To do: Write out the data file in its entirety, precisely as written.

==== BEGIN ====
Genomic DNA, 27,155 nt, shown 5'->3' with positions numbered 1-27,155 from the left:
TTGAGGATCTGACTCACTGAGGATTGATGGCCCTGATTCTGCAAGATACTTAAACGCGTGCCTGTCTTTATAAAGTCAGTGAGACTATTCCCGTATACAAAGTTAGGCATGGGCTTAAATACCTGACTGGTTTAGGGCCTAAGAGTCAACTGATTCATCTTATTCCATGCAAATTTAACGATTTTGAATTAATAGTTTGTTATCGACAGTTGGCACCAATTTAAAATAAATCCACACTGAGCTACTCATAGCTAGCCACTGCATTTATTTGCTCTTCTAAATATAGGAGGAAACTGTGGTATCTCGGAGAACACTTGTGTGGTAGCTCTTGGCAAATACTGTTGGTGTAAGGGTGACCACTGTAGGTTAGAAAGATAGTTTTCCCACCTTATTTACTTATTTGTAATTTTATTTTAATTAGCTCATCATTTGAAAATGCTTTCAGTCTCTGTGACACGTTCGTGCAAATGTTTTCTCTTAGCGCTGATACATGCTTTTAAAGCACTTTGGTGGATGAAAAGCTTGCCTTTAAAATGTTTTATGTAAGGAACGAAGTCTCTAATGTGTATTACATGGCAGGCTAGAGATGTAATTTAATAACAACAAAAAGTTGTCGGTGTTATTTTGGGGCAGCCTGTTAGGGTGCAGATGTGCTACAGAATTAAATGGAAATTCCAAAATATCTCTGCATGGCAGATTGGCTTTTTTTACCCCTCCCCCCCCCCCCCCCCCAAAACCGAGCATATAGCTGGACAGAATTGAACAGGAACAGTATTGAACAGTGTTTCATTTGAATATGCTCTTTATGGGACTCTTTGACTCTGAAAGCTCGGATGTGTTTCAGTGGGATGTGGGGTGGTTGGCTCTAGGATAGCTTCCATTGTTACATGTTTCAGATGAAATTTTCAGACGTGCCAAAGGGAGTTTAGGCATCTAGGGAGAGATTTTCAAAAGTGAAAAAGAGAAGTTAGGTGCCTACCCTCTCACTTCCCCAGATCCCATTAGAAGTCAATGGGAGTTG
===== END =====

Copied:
Genomic DNA, 27,155 nt, shown 5'->3' with positions numbered 1-27,155 from the left:
TTGAGGATCTGACTCACTGAGGATTGATGGCCCTGATTCTGCAAGATACTTAAACGCGTGCCTGTCTTTATAAAGTCAGTGAGACTATTCCCGTATACAAAGTTAGGCATGGGCTTAAATACCTGACTGGTTTAGGGCCTAAGAGTCAACTGATTCATCTTATTCCATGCAAATTTAACGATTTTGAATTAATAGTTTGTTATCGACAGTTGGCACCAATTTAAAATAAATCCACACTGAGCTACTCATAGCTAGCCACTGCATTTATTTGCTCTTCTAAATATAGGAGGAAACTGTGGTATCTCGGAGAACACTTGTGTGGTAGCTCTTGGCAAATACTGTTGGTGTAAGGGTGACCACTGTAGGTTAGAAAGATAGTTTTCCCACCTTATTTACTTATTTGTAATTTTATTTTAATTAGCTCATCATTTGAAAATGCTTTCAGTCTCTGTGACACGTTCGTGCAAATGTTTTCTCTTAGCGCTGATACATGCTTTTAAAGCACTTTGGTGGATGAAAAGCTTGCCTTTAAAATGTTTTATGTAAGGAACGAAGTCTCTAATGTGTATTACATGGCAGGCTAGAGATGTAATTTAATAACAACAAAAAGTTGTCGGTGTTATTTTGGGGCAGCCTGTTAGGGTGCAGATGTGCTACAGAATTAAATGGAAATTCCAAAATATCTCTGCATGGCAGATTGGCTTTTTTTACCCCTCCCCCCCCCCCCCCCCCAAAACCGAGCATATAGCTGGACAGAATTGAACAGGAACAGTATTGAACAGTGTTTCATTTGAATATGCTCTTTATGGGACTCTTTGACTCTGAAAGCTCGGATGTGTTTCAGTGGGATGTGGGGTGGTTGGCTCTAGGATAGCTTCCATTGTTACATGTTTCAGATGAAATTTTCAGACGTGCCAAAGGGAGTTTAGGCATCTAGGGAGAGATTTTCAAAAGTGAAAAAGAGAAGTTAGGTGCCTACCCTCTCACTTCCCCAGATCCCATTAGAAGTCAATGGGAGTTG